06/26/2008 05:12 am ET Updated May 25, 2011

McCain's Take On Bin Laden, Habeas Corpus Is Delusional, Legal Scholar Says

Sen. John McCain's presidential campaign, led by new attack dog Rudy Giuliani, alleged on Wednesday that Barack Obama lacked the chops to lead the country in the war on terror. The Illinois Democrat, aides declared, was more concerned for the legal rights of alleged terrorists than he was for the security of the American people.

"The remarks yesterday by several people in the Obama campaign that if bin Laden were taken to Guantanamo he would be given habeas corpus rights, is startling," said the former mayor.

Lost amidst the attacks was the question: what, exactly, would be so damaging should Osama bin Laden receive habeas corpus rights as a detainee? For the time being it is a moot point, as bin Laden has not been caught and the Supreme Court has ruled that, should he be brought to Guantanamo, he would be given these legal rights regardless of the president's disposition. McCain, should he become president, would have to abide by the ruling or disregard the Court and disrupt the constitutional separation of powers.

But the debate is a worthwhile one to examine, as it provides an indication of where each candidate stands on legal and war on terror prerogatives. Asked about the issue on a conference call following one by Giuliani, aides to Obama called it absurd, dismissing the notion that granting Osama bin Laden habeas rights would somehow weaken America's position against him.

"I have not doubt that there would be no problem establishing an evidentiary basis to hold Osama bin Laden," said adviser Greg Craig. Added Rep. Adam Smith: "Do Rudy Giuliani and others really think a court would look at Osama bin Laden and say you have no legal reason to hold him?"

Indeed, legal scholars are equally baffled at the argument that Supreme Court's recent decision hinders the broader war on terror.

"It would not mean that Osama bin Laden would be released," said David Cole, a professor at Georgetown University's law school. "It would simply mean that the government would have to justify his detention under the rule of law. And as Colin Powell himself said when the subject came up of closing Guantanamo and bringing people to the U.S... 'We should have no fear of justifying their detentions'... The right recognized by the Supreme Court is a fundamental one. It is only the right to go to court, it is not the right to be released unless the court concludes that there is no legal authority to continue to be detained. The whole argument that we wouldn't have a justification to keep Osama bin Laden legally detained is delusional."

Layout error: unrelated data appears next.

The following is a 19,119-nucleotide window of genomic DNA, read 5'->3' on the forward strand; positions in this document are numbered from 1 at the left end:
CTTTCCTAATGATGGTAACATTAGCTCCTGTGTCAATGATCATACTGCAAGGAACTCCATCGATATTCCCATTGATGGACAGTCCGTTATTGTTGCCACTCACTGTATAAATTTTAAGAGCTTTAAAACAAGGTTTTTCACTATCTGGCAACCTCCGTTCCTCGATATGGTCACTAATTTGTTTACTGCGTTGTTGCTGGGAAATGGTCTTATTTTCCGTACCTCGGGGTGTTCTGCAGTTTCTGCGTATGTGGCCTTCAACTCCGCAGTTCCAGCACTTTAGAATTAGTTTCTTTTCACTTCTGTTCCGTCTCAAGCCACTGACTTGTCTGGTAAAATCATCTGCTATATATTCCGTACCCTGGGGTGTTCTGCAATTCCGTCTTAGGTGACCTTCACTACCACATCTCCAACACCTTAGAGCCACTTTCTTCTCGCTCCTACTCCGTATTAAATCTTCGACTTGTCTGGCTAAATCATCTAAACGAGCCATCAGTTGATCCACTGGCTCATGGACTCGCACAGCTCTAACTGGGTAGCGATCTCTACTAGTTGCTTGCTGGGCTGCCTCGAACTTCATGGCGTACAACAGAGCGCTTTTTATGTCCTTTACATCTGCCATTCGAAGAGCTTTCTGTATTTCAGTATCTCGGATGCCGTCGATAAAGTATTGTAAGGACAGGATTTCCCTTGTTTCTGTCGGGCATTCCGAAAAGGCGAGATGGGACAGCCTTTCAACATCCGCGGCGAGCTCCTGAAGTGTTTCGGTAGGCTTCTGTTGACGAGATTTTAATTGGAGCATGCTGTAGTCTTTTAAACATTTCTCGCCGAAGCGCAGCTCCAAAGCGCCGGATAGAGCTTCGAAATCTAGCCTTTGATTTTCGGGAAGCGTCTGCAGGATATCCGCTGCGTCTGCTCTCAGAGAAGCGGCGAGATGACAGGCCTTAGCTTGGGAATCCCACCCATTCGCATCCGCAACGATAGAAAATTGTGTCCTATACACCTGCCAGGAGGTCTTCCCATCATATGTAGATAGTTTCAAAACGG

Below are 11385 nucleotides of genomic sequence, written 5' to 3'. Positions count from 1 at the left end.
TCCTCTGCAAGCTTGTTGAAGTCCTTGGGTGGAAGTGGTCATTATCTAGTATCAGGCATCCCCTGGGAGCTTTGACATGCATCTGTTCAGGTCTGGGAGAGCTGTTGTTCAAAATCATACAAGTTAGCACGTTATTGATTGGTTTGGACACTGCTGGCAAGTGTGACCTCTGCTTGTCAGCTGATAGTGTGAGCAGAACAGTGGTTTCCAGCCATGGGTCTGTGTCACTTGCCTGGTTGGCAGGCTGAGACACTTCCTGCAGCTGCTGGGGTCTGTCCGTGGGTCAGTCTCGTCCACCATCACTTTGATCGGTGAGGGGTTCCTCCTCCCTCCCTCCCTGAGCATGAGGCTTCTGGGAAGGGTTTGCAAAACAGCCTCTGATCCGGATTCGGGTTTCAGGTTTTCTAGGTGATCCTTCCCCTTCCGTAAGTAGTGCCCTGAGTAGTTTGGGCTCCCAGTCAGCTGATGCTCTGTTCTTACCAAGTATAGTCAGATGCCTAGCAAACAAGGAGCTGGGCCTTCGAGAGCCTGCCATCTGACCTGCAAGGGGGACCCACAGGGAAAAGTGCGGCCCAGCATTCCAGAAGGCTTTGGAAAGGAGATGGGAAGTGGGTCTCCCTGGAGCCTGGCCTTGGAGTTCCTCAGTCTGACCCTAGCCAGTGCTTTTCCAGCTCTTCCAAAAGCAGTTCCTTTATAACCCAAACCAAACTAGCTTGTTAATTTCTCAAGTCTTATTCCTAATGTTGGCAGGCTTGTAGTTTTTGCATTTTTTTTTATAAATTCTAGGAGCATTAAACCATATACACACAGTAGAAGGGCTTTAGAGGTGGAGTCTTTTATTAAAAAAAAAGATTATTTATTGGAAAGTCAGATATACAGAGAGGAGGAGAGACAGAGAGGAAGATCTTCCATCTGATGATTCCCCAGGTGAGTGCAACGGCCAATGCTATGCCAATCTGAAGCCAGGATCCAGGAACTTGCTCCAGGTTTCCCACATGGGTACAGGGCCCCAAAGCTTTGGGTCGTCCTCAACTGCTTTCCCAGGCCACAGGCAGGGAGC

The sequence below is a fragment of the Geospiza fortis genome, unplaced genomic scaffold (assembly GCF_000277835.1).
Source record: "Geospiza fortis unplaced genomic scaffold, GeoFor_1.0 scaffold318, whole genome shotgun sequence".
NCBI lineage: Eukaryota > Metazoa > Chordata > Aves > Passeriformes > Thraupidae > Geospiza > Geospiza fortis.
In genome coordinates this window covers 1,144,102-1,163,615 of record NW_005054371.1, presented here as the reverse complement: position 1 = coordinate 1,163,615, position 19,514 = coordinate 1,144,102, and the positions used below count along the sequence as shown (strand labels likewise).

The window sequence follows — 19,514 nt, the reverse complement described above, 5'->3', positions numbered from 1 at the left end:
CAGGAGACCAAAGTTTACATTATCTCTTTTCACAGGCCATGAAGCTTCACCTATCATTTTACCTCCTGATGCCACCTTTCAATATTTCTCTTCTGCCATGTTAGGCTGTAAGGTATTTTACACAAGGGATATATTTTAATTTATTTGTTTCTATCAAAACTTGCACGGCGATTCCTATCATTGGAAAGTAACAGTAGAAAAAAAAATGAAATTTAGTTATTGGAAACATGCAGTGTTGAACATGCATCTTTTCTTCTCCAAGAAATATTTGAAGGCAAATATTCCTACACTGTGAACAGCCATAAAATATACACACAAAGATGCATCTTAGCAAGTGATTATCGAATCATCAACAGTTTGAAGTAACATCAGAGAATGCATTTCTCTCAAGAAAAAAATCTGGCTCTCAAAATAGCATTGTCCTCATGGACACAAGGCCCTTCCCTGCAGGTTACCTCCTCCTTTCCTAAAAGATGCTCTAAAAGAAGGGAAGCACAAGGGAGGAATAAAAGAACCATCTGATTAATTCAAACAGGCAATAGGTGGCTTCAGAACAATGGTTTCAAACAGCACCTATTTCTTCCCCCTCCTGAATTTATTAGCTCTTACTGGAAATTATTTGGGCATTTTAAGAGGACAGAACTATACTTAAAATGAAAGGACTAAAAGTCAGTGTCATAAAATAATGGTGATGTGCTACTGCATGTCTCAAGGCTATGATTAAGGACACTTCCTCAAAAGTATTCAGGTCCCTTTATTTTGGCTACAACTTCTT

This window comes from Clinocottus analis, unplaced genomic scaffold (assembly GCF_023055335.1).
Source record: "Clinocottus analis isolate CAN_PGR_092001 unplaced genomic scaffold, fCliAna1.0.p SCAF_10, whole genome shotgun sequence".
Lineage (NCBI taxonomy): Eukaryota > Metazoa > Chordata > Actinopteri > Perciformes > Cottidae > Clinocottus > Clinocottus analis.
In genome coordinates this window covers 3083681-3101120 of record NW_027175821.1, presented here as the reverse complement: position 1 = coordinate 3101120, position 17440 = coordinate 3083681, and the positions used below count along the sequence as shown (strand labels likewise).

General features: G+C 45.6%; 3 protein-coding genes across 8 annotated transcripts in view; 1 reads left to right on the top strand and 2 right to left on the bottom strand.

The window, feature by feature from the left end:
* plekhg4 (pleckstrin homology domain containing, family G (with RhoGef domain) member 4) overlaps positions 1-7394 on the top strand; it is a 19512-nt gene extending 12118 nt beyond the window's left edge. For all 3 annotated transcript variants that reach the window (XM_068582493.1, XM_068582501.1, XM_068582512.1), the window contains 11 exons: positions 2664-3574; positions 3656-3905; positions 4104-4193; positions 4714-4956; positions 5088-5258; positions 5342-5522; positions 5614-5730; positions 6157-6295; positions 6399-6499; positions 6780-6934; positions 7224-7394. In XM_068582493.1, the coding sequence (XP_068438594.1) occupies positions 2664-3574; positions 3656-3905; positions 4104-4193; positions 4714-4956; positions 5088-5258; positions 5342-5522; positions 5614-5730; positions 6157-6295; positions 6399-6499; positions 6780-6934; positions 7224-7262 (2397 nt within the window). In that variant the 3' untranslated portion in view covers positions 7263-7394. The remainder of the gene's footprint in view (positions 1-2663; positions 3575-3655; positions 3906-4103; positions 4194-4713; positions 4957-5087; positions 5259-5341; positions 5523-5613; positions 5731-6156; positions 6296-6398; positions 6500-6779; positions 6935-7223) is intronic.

Pressed to clarify their concern over granting habeas rights to detainees, McCain's aides acknowledged that there would be little to no chance that bin-Laden would win his freedom through legal loopholes. The problem, they warned, is that criminal trials would lead to the public airing of sensitive intelligence.

"I think maybe legislation working with the Congress, which would define more narrowly the habeas corpus rights of people who we have detained," McCain told CNN. "It's very broad right now. At least try to provide some definition of that so we're not ending up in endless lawsuits. Already the detainees have brought suit on diet, on reading material, on all kinds of other things that are certainly not central to what we have detained them for. So I would hope that we could at least do that."

McCain, his staff notes, views a military tribunal system as a method to protect sources while simultaneously providing an adequate system of judicial review.

But even that logic, observers say, is shaky. For starters, Obama never closed off the idea of utilizing military commission when properly formed - it was the Supreme Court which lost patience with the status quo at Guantanamo. Secondly, U.S. forces currently have the authority to kill bin Laden, making his judicial status a secondary concern. Mainly, however, the Supreme Court's decision only grants the right to ask for a habeas hearing, not a right to a any particular venue for a trial. Bin Laden, if he were captured and brought to Guantanamo, would only be able to challenge the status of his detention - legal scholars say - not force a case to trial.

This notion that you can't bring these people to justice because of the risk [of revealing sensitive information] is wholly hypothetical. Whoever thinks there is not enough evidence against Osama bin Laden is bizarrely out of touch with the modern world," said Aziz Huq, Justice, Deputy Director of the Brennan Center for Justice, "What the Supreme Court said is that if you are wrongly classified the federal courts have the power to order your release. And with Osama bin Laden it just doesn't make sense that this issue would even arise. You are talking about criminal prosecution and not detention."